Russian-European Mars Rover 'Very Unlikely' to Launch This Year: ESA

In January, the ESA had declared that the ExoMars mission was ready to launch this September.

Russian-European Mars Rover 'Very Unlikely' to Launch This Year: ESA

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The ESA will "consequently assess" future planned operations using Russian launchers

Highlights
  • ESA's Rosalind Franklin rover was originally planned for 2020
  • The rover was postponed due to Covid-19 and technical delays
  • ESA had declared the ExoMars mission was ready to launch this September

A Russian-European mission to land a rover on Mars is "very unlikely" to launch this year due to sanctions over Moscow's invasion of Ukraine, the European Space Agency said. The launch of the Rosalind Franklin rover, whose mission is to drill into Martian soil to seek out signs of life, was originally planned for 2020 but postponed due to Covid-19 and technical delays. In January the ESA declared the ExoMars mission was ready to launch this September, with Russia providing the launcher, descent module and landing platform.

However after Russia shocked the world by invading Ukraine last week and the European Union responded by targeting Moscow with a massive package of economic punishments, the ESA said "the sanctions and the wider context make a launch in 2022 very unlikely".

"We are fully implementing sanctions imposed on Russia by our member states," the ESA said in a statement on Monday.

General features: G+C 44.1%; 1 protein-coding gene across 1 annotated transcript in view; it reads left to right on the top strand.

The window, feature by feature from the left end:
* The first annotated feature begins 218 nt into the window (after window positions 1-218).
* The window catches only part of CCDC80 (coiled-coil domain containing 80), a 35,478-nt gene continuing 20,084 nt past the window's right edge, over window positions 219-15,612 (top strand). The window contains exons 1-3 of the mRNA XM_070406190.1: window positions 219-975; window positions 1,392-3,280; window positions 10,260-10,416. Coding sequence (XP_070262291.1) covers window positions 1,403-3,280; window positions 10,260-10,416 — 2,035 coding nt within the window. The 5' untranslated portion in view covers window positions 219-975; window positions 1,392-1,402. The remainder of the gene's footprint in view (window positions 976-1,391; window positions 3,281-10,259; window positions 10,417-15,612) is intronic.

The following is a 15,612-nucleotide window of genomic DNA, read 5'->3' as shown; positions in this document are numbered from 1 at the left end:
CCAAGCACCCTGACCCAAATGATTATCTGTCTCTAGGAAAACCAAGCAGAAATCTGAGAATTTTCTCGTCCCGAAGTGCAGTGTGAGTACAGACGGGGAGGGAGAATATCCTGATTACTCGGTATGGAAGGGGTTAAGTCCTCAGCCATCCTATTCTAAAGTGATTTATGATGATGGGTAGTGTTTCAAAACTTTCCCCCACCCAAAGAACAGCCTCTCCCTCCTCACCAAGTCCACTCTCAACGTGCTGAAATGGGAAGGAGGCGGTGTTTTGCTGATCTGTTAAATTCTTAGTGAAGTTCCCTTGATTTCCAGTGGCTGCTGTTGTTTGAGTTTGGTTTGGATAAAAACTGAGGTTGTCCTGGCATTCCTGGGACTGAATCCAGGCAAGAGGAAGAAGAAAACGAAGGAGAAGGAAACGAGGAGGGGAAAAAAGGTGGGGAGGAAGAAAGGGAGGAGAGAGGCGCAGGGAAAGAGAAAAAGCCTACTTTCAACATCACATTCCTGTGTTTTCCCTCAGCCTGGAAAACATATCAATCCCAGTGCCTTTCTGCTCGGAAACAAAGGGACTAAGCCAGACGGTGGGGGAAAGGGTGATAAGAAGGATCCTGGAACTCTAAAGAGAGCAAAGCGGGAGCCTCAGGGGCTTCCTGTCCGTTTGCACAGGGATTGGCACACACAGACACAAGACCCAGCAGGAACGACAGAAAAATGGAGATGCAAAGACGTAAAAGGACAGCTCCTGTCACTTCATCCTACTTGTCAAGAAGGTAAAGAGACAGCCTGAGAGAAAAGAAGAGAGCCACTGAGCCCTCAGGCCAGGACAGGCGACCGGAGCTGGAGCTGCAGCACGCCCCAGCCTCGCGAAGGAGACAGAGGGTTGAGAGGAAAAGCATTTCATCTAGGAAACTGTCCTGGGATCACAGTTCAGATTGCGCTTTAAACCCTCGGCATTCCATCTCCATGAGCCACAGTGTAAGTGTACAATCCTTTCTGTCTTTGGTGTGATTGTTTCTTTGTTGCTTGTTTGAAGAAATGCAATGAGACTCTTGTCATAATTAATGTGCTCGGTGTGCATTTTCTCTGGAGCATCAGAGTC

"We deplore the human casualties and tragic consequences of the war in Ukraine. We are giving absolute priority to taking proper decisions, not only for the sake of our workforce involved in the programmes, but in full respect of our European values."

The ESA also said it took note of the Russian space agency Roscosmos' decision over the weekend to suspend launches and withdraw its workers from Europe's spaceport in Kourou, French Guiana, over the EU sanctions.

It will "consequently assess" future planned operations using Russian launchers, including the deployment of two satellites for Europe's Galileo GPS system planned for this year.

The invasion of Ukraine and responding Western sanctions have raised a question mark over joint space programmes with Russia, most notably for the International Space Station, where astronauts and cosmonauts work side-by-side.

After Moscow raised the prospect of withdrawing from the ISS over US sanctions, NASA said Monday it was exploring ways to keep the space station in orbit without Russian help.


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Further reading: ESA, Russia, Space, ExoMars, Mars Rover
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